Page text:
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This week in the Russia investigations: Trump wanted to fire Mueller — does that matter? Parsing the tea leaves of the palace intrigue. And is this the end of the FBI memo meshugas?

Whoa

President Trump reportedly tried to fire Justice Department special counsel Robert Mueller last year, not long after firing FBI Director James Comey. But White House counsel Don McGahn wouldn't go along, so the president backed off.

If you thought 2016 was bad, just wait for the sequel.

Russian election interference seeped into nearly every aspect of the political landscape two years ago, but many experts are wondering whether upcoming U.S. elections could be worse.

Unable to walk or talk, barely able to see or hear, 5-year-old Maddie Holt of Everett, Wash., waits in her wheelchair for a ride to the hospital.

The 27-pound girl is dressed in polka-dot pants and a flowered shirt for the trip, plus a red headband with a sparkly bow, two wispy blond ponytails poking out on top of her head.

President Trump's reported order last summer to fire Justice Department special counsel Robert Mueller is all about obstruction of justice — whether it happened, and whether it could be proved.

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President Trump has been asked many times whether he was thinking of firing the lawyer leading the investigation into Russia's election interference, and usually the president's answer goes like this.

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Well, joining us now to discuss immigration and some of the other major political stories of the week are Reihan Salam, the executive editor for the National Review and a columnist for Slate - welcome back.

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Friday News Roundup - Domestic

Jan 26, 2018

President Donald Trump says he’s game for a conversation, under oath, with special counsel Robert Mueller. But will Trump’s lawyers let him talk?

And what was the president’s point in asking acting FBI Director Andrew McCabe about who he voted for in 2016?

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Updated at 10:35 a.m. ET

Cecile Richards, the longtime president of Planned Parenthood, will step down later this year, the organization announced on Friday.

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President Trump took a shot at selling himself to the global elite today.

(SOUNDBITE OF ARCHIVED RECORDING)

PRESIDENT DONALD TRUMP: You are national leaders, business titans, industry giants and many of the brightest minds in many fields.

Part 5 of the TED Radio Hour episode Can We Trust The Numbers?

About Anne Milgram's TED Talk

As New Jersey Attorney General, Anne Milgram transformed the most dangerous city in her state. She changed a criminal justice system based on gut and instinct to one supported by data and statistics.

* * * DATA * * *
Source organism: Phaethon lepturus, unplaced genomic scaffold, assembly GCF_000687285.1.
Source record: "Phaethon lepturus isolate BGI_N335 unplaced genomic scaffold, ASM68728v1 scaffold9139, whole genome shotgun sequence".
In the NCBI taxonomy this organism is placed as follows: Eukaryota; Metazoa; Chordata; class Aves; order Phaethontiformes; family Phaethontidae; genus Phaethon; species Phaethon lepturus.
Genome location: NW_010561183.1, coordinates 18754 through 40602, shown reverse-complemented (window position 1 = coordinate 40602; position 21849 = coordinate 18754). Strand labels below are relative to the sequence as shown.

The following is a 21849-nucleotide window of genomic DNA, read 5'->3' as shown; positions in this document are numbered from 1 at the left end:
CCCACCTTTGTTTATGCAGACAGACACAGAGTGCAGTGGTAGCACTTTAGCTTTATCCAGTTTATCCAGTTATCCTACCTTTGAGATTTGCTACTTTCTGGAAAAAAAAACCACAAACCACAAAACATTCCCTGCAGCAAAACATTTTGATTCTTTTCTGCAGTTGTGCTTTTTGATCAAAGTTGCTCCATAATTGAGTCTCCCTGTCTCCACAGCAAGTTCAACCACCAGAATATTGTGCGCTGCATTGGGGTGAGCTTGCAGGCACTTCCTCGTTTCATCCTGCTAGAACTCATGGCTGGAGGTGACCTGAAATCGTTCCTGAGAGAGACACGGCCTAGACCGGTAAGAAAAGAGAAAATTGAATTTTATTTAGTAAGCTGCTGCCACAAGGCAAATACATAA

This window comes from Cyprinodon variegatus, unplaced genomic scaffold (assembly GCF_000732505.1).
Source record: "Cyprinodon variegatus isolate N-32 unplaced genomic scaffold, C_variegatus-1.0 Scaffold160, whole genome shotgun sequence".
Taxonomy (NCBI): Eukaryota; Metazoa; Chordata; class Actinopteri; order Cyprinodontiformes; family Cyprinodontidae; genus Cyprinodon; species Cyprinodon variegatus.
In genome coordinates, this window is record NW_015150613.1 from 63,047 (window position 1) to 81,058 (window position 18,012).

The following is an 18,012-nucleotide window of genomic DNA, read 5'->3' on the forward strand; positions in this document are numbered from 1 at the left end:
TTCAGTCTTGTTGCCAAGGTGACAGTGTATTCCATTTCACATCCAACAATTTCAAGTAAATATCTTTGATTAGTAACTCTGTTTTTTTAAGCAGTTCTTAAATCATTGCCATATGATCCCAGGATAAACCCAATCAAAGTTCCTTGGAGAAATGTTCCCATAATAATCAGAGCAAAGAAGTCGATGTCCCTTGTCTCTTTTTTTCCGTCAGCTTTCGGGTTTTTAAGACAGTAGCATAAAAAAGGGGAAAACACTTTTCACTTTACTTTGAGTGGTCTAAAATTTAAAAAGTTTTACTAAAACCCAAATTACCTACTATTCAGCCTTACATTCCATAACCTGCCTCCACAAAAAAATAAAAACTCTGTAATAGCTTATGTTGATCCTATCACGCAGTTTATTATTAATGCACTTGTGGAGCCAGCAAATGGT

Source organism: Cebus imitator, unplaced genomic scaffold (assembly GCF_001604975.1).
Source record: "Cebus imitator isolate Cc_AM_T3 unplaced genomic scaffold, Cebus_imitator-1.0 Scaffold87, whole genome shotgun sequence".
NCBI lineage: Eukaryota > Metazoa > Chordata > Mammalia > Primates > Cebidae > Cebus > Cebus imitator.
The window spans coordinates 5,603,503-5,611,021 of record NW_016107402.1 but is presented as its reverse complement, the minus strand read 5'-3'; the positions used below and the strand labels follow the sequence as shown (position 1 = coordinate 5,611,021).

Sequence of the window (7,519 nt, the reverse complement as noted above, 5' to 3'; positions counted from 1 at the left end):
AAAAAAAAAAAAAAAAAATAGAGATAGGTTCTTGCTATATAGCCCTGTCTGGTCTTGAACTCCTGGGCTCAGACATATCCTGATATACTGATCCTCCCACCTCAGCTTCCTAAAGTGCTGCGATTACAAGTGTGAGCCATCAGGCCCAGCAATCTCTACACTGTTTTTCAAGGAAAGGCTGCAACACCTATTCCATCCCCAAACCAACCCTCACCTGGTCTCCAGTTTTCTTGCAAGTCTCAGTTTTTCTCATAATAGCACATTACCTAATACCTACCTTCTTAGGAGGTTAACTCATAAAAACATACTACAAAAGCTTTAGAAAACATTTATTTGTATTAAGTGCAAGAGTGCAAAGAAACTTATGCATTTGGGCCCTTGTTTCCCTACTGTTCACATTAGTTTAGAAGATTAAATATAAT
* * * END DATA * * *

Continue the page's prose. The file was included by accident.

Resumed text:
About Anne Milgram

Part 4 of the TED Radio Hour Can We Trust The Numbers?

About Mona Chalabi's TED Talk

We need statistics to make fair policy decisions, but there are a lot of bad stats out there. Data journalist Mona Chalabi says you need skepticism and a list of questions to face any dubious stat.

About Mona Chalabi

Part 1 of the TED Radio Hour episode Can We Trust The Numbers?

About Cathy O'Neil's TED Talk

Mathematician Cathy O'Neil says algorithms embed existing bias into code — with potentially destructive outcomes. Everyone should question their fairness, not just computer scientists and coders.

About Cathy O'Neil

Part 3 of the TED Radio Hour episode Can We Trust The Numbers?

About Alan Smith's TED Talk

For years, Alan Smith analyzed the most reliable demographic data in the U.K. – the census. He noticed people's perceptions conflicted with reality, and wondered if there was a way to bridge the gap.

About Alan Smith

Updated at 12:42 p.m. ET

President Trump, playing salesman-in-chief Friday morning at the World Economic Forum in Davos, Switzerland, declared, "America is open for business and we are competitive once again."

He also proclaimed, "America first does not mean America alone."

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Now let's go to Davos, Switzerland, and NPR White House correspondent Scott Horsley, who's traveling with the president. Hi, Scott.

SCOTT HORSLEY, BYLINE: Good morning, Steve.

"Racist."

Some people hear that word and picture a hood-wearing, cross-burning bigot. Others think more abstractly — they hear racist and think of policies, institutions, laws and language.

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The White House has now specified an immigration plan that President Trump will accept. And isn't that a change, Sue Davis?

Recent FBI investigations relevant to the 2016 presidential election have become the latest battleground in our deeply divided and partisan politics.

Some Republicans, disappointed by the lack of charges over Hillary Clinton's emails and distressed by the continuing probe of Russian interference in the 2016 election, suddenly perceive corruption in the FBI. Democrats counter that the casting of doubt on the nation's top national law enforcement agency is an unprecedented outrage.

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What China Wants From The U.S.

Jan 26, 2018

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Updated at 1 p.m. ET

Barely a month ago, a federal judge in New York dismissed an anti-corruption lawsuit against President Trump.

But on Thursday, another federal judge, in a different courtroom, gave the same basic argument a much friendlier response.

Judge Peter Messitte, of federal district court in Greenbelt, Md., seemed sympathetic to the assertion that Trump profits from the nexus of his hotels and the presidency.

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